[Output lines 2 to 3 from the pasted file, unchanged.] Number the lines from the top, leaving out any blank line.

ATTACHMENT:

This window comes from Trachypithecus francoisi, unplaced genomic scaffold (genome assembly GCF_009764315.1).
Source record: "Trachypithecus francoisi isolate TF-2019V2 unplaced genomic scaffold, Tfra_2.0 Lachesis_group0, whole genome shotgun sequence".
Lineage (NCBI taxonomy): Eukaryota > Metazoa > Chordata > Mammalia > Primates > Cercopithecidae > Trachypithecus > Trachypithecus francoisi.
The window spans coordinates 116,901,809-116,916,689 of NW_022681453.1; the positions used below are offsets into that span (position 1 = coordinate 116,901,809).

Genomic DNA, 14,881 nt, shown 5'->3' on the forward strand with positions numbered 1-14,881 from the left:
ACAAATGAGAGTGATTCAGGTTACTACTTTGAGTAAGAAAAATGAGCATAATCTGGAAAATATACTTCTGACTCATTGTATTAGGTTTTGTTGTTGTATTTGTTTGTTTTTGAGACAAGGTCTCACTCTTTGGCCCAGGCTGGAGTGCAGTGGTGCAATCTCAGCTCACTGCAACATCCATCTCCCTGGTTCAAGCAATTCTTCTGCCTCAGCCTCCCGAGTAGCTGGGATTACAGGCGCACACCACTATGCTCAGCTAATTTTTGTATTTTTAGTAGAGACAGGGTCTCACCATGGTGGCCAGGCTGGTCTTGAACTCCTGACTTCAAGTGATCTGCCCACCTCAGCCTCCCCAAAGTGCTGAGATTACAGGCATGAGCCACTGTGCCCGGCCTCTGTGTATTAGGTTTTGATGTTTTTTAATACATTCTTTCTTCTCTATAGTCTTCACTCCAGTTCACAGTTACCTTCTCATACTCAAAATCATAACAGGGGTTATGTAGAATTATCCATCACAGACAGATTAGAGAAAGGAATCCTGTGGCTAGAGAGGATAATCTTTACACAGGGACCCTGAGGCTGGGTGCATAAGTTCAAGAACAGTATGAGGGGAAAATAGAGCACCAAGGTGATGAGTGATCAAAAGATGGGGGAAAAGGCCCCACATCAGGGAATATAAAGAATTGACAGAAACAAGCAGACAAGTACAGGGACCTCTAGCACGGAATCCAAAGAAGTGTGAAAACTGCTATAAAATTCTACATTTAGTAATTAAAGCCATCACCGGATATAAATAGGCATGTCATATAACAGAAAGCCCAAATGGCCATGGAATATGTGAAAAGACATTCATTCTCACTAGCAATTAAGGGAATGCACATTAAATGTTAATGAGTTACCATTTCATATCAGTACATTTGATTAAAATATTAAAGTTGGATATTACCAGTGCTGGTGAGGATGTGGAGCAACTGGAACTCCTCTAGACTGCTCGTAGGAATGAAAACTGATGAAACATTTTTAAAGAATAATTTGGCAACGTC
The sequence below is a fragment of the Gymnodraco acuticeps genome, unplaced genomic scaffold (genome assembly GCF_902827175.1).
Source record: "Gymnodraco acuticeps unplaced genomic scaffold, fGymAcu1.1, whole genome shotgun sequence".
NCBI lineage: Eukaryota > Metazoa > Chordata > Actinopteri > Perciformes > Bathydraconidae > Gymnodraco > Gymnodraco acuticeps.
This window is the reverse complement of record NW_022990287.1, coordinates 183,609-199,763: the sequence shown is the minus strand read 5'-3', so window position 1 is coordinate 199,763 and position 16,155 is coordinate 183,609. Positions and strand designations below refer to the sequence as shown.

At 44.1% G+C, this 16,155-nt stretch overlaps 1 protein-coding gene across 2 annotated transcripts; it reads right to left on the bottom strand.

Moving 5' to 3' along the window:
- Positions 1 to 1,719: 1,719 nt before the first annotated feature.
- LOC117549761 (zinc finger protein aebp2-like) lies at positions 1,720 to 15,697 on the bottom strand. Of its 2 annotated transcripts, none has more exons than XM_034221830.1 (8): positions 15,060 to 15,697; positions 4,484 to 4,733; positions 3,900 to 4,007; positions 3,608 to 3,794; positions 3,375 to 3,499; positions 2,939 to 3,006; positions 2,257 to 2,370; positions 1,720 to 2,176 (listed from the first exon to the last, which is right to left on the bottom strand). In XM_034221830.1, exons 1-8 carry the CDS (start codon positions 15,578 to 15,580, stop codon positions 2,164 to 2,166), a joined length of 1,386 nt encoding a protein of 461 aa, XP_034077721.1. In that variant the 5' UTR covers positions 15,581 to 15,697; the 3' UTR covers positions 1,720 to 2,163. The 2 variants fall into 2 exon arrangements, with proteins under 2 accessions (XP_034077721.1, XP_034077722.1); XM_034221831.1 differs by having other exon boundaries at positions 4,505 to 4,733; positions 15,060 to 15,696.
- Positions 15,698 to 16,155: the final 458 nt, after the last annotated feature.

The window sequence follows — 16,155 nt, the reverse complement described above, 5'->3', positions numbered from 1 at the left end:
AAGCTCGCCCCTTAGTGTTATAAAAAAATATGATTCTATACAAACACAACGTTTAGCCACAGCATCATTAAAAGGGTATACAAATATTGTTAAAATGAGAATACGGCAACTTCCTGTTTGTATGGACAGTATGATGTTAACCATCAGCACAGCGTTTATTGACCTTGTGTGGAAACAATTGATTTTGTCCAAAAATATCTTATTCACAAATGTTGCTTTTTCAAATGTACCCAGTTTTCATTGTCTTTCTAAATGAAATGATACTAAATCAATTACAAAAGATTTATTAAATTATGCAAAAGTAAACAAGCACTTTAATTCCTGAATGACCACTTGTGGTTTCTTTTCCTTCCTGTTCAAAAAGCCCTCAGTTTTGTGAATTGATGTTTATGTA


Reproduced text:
Source record: "Trachypithecus francoisi isolate TF-2019V2 unplaced genomic scaffold, Tfra_2.0 Lachesis_group0, whole genome shotgun sequence".
Lineage (NCBI taxonomy): Eukaryota > Metazoa > Chordata > Mammalia > Primates > Cercopithecidae > Trachypithecus > Trachypithecus francoisi.